THE STRIP CARTOONS OF H.M.BATEMAN -
It is, of course, too easy to divide up any artistís work into
self-contained, disparate sections. But in Batemanís case his life and
work were so remarkably intertwined that pulling out these threads is
often illuminating. For example, when he went ďmad on paperĒ, he was
actually having a nervous breakdown and spent his 21st birthday in bed.
So what was happening in 1916 that lead to cartoons like The Boy Who
Breathed on the Glass at the British Museum, The Man Who Filled his Pen
with Hotel Ink and Mexicans at Play? In terms of their subject matter
it is noticeable that they deal, however amusingly, with themes of guilt
or punishment or death. This was the middle of the First World War: a
desperate time for so many and a terrible Ė though fantastically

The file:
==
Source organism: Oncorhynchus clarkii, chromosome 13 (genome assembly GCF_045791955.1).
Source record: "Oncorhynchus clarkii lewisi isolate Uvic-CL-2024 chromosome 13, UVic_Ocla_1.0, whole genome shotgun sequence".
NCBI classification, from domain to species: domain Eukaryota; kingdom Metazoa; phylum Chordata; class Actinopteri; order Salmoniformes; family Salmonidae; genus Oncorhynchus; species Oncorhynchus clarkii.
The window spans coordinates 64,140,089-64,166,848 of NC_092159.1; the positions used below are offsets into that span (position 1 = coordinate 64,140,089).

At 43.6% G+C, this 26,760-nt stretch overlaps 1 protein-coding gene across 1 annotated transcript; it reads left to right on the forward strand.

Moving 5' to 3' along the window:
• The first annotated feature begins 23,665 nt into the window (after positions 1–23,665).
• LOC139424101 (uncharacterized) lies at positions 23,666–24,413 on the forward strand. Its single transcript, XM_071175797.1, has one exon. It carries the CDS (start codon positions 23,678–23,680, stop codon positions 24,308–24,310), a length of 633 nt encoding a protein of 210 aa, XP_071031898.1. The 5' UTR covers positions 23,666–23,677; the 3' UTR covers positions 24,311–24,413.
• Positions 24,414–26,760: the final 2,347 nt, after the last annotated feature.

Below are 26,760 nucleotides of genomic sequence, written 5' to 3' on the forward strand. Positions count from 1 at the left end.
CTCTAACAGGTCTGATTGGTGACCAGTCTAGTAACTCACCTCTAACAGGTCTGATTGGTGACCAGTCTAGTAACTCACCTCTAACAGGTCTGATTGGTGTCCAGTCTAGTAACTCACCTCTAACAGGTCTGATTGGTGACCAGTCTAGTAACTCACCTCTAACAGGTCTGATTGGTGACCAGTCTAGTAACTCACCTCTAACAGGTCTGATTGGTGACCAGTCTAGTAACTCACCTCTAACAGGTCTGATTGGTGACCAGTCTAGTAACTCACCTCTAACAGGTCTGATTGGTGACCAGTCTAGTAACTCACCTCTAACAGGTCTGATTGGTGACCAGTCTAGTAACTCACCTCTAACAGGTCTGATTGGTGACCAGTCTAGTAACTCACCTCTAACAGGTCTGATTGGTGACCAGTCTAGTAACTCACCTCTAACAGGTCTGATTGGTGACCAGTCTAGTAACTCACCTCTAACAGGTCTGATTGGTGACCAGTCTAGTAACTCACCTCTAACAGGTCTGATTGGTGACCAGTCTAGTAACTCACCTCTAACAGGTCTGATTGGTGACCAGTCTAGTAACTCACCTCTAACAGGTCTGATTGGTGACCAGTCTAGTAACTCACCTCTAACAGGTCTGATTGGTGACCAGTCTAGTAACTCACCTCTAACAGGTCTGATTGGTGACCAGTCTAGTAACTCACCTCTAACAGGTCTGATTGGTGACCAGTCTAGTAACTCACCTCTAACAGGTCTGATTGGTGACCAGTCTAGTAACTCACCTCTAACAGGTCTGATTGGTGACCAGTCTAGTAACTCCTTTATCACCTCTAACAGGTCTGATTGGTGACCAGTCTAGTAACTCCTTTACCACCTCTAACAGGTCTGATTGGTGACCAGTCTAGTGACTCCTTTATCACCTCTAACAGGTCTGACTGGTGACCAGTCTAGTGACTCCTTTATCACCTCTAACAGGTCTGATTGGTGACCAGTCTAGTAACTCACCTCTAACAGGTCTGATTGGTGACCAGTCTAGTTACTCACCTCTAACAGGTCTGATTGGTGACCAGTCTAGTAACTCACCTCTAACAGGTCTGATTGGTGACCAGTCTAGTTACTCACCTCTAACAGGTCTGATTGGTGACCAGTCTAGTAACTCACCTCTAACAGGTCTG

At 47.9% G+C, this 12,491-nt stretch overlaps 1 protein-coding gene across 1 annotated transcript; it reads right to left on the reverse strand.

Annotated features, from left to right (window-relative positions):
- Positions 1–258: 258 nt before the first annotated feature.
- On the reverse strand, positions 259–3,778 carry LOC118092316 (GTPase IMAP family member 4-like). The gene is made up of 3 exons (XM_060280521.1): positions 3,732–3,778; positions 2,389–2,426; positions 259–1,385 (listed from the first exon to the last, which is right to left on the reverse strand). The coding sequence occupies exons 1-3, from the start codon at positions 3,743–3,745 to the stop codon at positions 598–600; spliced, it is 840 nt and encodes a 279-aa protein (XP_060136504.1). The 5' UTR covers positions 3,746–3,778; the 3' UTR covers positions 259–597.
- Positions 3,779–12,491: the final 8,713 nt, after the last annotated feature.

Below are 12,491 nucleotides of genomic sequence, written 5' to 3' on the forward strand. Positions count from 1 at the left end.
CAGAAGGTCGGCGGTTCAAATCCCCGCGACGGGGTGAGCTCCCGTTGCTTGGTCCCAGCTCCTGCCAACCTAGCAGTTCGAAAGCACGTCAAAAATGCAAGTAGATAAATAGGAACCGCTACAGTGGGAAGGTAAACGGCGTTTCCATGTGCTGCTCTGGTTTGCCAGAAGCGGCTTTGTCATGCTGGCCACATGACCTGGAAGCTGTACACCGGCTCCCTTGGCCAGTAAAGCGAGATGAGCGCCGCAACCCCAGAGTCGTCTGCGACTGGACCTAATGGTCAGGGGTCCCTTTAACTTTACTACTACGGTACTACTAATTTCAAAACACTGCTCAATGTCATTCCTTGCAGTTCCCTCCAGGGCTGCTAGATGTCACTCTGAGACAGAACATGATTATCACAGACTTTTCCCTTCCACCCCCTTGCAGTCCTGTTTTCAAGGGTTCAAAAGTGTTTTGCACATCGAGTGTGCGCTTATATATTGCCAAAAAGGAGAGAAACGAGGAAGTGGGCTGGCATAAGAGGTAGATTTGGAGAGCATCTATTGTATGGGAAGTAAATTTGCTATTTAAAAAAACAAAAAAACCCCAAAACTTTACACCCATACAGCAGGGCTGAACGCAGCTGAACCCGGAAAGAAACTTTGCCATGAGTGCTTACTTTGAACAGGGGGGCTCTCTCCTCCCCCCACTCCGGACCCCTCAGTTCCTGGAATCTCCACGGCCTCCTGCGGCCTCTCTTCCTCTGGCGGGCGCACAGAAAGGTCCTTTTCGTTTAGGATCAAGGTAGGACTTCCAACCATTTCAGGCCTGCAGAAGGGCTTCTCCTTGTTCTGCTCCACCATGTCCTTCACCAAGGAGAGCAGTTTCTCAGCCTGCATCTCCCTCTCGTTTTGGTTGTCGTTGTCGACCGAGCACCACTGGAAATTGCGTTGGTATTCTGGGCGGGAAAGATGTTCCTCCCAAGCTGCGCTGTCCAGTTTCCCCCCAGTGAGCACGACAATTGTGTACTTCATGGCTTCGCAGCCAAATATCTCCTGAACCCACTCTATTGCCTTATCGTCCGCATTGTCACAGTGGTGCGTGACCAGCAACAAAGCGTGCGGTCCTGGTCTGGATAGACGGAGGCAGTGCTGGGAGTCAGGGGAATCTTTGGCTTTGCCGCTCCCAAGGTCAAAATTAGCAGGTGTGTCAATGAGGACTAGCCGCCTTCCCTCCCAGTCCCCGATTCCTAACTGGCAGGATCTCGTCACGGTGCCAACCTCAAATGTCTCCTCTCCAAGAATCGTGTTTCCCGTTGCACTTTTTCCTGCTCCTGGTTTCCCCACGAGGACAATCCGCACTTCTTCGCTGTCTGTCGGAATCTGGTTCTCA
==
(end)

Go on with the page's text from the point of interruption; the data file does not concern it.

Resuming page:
productive and inventive - period in Batemanís life.
Mexicans at Play
Most of Batemanís friends and acquaintances, fellow artists and
cartoonists, were away serving at the front. He had tried to join up,
had fallen ill and been rejected by the army. He fled to a remote inn on
Dartmoor and brooded, feeling desperately lonely, inadequate and
depressed. But he continued to work incredibly hard, to escape into his
work, and produced a stream of brilliant strip cartoons ( as well as
many others) that dealt with life in the armed services and became
immensely popular, especially with serving soldiers and sailors.
Eventually, towards the end of the war, the War Office realised what a
potent source of inspiration and morale these cartoons had become, and
sent Bateman off to the Front, to gather material for his work and to
entertain the troops with demonstrations of his drawing, making
caricatures and cartoons of subjects they chose for him. This had a
wonderful effect on Bateman, doing as much for his own sense of
self-worth as it did for the troops.